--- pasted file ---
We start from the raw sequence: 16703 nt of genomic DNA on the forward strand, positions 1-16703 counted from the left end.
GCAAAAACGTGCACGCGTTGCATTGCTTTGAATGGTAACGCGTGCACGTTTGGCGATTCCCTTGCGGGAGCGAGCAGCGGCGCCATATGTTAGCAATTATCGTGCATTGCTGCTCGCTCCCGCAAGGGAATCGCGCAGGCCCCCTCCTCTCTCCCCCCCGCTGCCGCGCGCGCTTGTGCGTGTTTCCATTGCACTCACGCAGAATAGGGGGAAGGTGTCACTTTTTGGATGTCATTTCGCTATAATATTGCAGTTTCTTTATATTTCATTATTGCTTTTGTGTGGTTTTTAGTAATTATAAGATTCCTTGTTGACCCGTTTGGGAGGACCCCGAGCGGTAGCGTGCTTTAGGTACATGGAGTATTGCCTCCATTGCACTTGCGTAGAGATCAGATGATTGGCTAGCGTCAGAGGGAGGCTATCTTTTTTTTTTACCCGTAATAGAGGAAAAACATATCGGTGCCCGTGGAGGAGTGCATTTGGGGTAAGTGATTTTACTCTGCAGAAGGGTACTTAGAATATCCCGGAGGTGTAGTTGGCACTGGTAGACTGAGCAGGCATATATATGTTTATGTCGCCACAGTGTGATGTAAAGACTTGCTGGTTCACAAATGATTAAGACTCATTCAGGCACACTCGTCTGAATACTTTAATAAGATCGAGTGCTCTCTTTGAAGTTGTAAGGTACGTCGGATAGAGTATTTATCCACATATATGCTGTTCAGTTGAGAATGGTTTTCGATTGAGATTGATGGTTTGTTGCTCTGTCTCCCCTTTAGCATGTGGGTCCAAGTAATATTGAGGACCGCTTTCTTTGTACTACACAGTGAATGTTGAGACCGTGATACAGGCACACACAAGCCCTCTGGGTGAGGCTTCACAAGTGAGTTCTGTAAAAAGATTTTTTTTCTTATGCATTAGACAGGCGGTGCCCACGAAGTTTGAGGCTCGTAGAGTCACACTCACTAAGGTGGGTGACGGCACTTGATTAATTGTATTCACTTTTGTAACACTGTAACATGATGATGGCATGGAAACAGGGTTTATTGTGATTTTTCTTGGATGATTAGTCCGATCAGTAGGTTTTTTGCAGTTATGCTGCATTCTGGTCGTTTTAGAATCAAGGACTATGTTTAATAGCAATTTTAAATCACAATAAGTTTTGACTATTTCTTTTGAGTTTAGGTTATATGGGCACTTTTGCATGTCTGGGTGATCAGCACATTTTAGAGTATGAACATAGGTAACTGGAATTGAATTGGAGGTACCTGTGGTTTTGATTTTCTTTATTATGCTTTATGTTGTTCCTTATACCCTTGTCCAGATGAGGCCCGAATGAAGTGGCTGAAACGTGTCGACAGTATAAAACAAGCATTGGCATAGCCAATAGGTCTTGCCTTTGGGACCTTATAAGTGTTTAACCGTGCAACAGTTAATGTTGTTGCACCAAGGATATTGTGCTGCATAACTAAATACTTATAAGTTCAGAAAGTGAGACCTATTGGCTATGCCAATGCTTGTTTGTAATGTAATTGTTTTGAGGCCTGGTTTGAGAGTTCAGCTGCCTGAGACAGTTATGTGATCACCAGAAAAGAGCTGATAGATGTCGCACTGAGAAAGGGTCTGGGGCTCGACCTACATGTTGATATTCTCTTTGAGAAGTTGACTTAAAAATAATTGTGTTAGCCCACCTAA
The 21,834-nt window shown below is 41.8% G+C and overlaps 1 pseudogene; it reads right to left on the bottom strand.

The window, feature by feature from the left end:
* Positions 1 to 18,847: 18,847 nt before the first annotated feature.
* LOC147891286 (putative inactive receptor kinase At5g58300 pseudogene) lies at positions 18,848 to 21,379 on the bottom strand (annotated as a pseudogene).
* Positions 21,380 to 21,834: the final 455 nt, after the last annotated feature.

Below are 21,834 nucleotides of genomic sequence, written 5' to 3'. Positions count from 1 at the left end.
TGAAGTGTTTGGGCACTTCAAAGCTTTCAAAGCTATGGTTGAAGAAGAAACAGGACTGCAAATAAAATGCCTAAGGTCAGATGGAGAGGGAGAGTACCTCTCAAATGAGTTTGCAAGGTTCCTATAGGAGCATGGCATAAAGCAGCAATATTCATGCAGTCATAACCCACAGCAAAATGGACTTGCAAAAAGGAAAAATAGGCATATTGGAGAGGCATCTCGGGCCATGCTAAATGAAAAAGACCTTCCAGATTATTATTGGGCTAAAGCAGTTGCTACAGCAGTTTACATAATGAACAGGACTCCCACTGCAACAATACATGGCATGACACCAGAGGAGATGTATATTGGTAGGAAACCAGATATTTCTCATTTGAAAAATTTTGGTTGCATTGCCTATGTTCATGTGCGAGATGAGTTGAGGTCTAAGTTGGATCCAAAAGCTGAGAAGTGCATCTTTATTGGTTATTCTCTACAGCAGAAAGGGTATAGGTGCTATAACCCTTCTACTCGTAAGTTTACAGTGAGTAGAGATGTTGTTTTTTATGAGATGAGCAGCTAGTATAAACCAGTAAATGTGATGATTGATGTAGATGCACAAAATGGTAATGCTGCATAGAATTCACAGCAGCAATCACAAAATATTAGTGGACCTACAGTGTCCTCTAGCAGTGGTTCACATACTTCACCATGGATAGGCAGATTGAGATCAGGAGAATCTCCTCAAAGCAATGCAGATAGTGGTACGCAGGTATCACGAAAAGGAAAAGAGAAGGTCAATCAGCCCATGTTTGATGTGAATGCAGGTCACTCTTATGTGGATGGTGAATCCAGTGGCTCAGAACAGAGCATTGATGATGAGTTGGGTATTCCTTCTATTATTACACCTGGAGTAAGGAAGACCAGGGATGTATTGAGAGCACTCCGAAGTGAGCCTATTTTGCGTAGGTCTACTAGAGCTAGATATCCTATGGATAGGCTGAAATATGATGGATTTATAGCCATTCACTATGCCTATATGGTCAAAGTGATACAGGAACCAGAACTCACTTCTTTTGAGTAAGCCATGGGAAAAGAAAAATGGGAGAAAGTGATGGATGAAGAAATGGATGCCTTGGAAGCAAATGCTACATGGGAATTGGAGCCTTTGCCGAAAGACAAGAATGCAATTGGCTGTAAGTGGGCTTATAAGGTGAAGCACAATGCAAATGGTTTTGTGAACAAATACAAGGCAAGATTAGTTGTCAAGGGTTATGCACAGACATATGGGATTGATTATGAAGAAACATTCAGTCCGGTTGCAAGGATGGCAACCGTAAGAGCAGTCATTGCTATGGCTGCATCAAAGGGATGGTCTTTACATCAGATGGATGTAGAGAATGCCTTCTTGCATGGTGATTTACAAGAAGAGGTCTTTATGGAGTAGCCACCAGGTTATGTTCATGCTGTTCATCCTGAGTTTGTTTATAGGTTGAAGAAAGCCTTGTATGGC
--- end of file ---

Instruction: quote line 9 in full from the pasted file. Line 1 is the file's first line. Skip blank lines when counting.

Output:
TGAAGTGTTTGGGCACTTCAAAGCTTTCAAAGCTATGGTTGAAGAAGAAACAGGACTGCAAATAAAATGCCTAAGGTCAGATGGAGAGGGAGAGTACCTCTCAAATGAGTTTGCAAGGTTCCTATAGGAGCATGGCATAAAGCAGCAATATTCATGCAGTCATAACCCACAGCAAAATGGACTTGCAAAAAGGAAAAATAGGCATATTGGAGAGGCATCTCGGGCCATGCTAAATGAAAAAGACCTTCCAGATTATTATTGGGCTAAAGCAGTTGCTACAGCAGTTTACATAATGAACAGGACTCCCACTGCAACAATACATGGCATGACACCAGAGGAGATGTATATTGGTAGGAAACCAGATATTTCTCATTTGAAAAATTTTGGTTGCATTGCCTATGTTCATGTGCGAGATGAGTTGAGGTCTAAGTTGGATCCAAAAGCTGAGAAGTGCATCTTTATTGGTTATTCTCTACAGCAGAAAGGGTATAGGTGCTATAACCCTTCTACTCGTAAGTTTACAGTGAGTAGAGATGTTGTTTTTTATGAGATGAGCAGCTAGTATAAACCAGTAAATGTGATGATTGATGTAGATGCACAAAATGGTAATGCTGCATAGAATTCACAGCAGCAATCACAAAATATTAGTGGACCTACAGTGTCCTCTAGCAGTGGTTCACATACTTCACCATGGATAGGCAGATTGAGATCAGGAGAATCTCCTCAAAGCAATGCAGATAGTGGTACGCAGGTATCACGAAAAGGAAAAGAGAAGGTCAATCAGCCCATGTTTGATGTGAATGCAGGTCACTCTTATGTGGATGGTGAATCCAGTGGCTCAGAACAGAGCATTGATGATGAGTTGGGTATTCCTTCTATTATTACACCTGGAGTAAGGAAGACCAGGGATGTATTGAGAGCACTCCGAAGTGAGCCTATTTTGCGTAGGTCTACTAGAGCTAGATATCCTATGGATAGGCTGAAATATGATGGATTTATAGCCATTCACTATGCCTATATGGTCAAAGTGATACAGGAACCAGAACTCACTTCTTTTGAGTAAGCCATGGGAAAAGAAAAATGGGAGAAAGTGATGGATGAAGAAATGGATGCCTTGGAAGCAAATGCTACATGGGAATTGGAGCCTTTGCCGAAAGACAAGAATGCAATTGGCTGTAAGTGGGCTTATAAGGTGAAGCACAATGCAAATGGTTTTGTGAACAAATACAAGGCAAGATTAGTTGTCAAGGGTTATGCACAGACATATGGGATTGATTATGAAGAAACATTCAGTCCGGTTGCAAGGATGGCAACCGTAAGAGCAGTCATTGCTATGGCTGCATCAAAGGGATGGTCTTTACATCAGATGGATGTAGAGAATGCCTTCTTGCATGGTGATTTACAAGAAGAGGTCTTTATGGAGTAGCCACCAGGTTATGTTCATGCTGTTCATCCTGAGTTTGTTTATAGGTTGAAGAAAGCCTTGTATGGC